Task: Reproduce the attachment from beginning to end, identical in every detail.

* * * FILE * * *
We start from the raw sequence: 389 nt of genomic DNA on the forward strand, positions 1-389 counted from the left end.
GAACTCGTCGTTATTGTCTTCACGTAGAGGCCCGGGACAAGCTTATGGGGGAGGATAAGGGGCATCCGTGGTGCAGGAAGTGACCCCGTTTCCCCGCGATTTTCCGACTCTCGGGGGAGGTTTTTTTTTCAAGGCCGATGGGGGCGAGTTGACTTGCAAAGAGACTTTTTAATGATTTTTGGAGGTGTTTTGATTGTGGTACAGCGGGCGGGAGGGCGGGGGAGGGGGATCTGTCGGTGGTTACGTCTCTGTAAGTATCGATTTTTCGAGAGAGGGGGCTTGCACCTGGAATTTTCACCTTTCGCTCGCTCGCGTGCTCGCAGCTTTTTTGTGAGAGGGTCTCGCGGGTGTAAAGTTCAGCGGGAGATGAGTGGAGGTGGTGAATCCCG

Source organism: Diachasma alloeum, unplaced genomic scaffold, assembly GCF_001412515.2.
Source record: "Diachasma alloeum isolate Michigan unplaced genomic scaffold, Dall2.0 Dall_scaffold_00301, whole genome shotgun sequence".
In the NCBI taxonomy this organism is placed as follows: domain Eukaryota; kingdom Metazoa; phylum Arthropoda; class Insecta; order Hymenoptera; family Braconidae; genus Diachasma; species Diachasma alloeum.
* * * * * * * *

We start from the raw sequence: 389 nt of genomic DNA on the forward strand, positions 1-389 counted from the left end.
GAACTCGTCGTTATTGTCTTCACGTAGAGGCCCGGGACAAGCTTATGGGGGAGGATAAGGGGCATCCGTGGTGCAGGAAGTGACCCCGTTTCCCCGCGATTTTCCGACTCTCGGGGGAGGTTTTTTTTTCAAGGCCGATGGGGGCGAGTTGACTTGCAAAGAGACTTTTTAATGATTTTTGGAGGTGTTTTGATTGTGGTACAGCGGGCGGGAGGGCGGGGGAGGGGGATCTGTCGGTGGTTACGTCTCTGTAAGTATCGATTTTTCGAGAGAGGGGGCTTGCACCTGGAATTTTCACCTTTCGCTCGCTCGCGTGCTCGCAGCTTTTTTGTGAGAGGGTCTCGCGGGTGTAAAGTTCAGCGGGAGATGAGTGGAGGTGGTGAATCCCG

Source organism: Diachasma alloeum, unplaced genomic scaffold, assembly GCF_001412515.2.
Source record: "Diachasma alloeum isolate Michigan unplaced genomic scaffold, Dall2.0 Dall_scaffold_00301, whole genome shotgun sequence".
In the NCBI taxonomy this organism is placed as follows: domain Eukaryota; kingdom Metazoa; phylum Arthropoda; class Insecta; order Hymenoptera; family Braconidae; genus Diachasma; species Diachasma alloeum.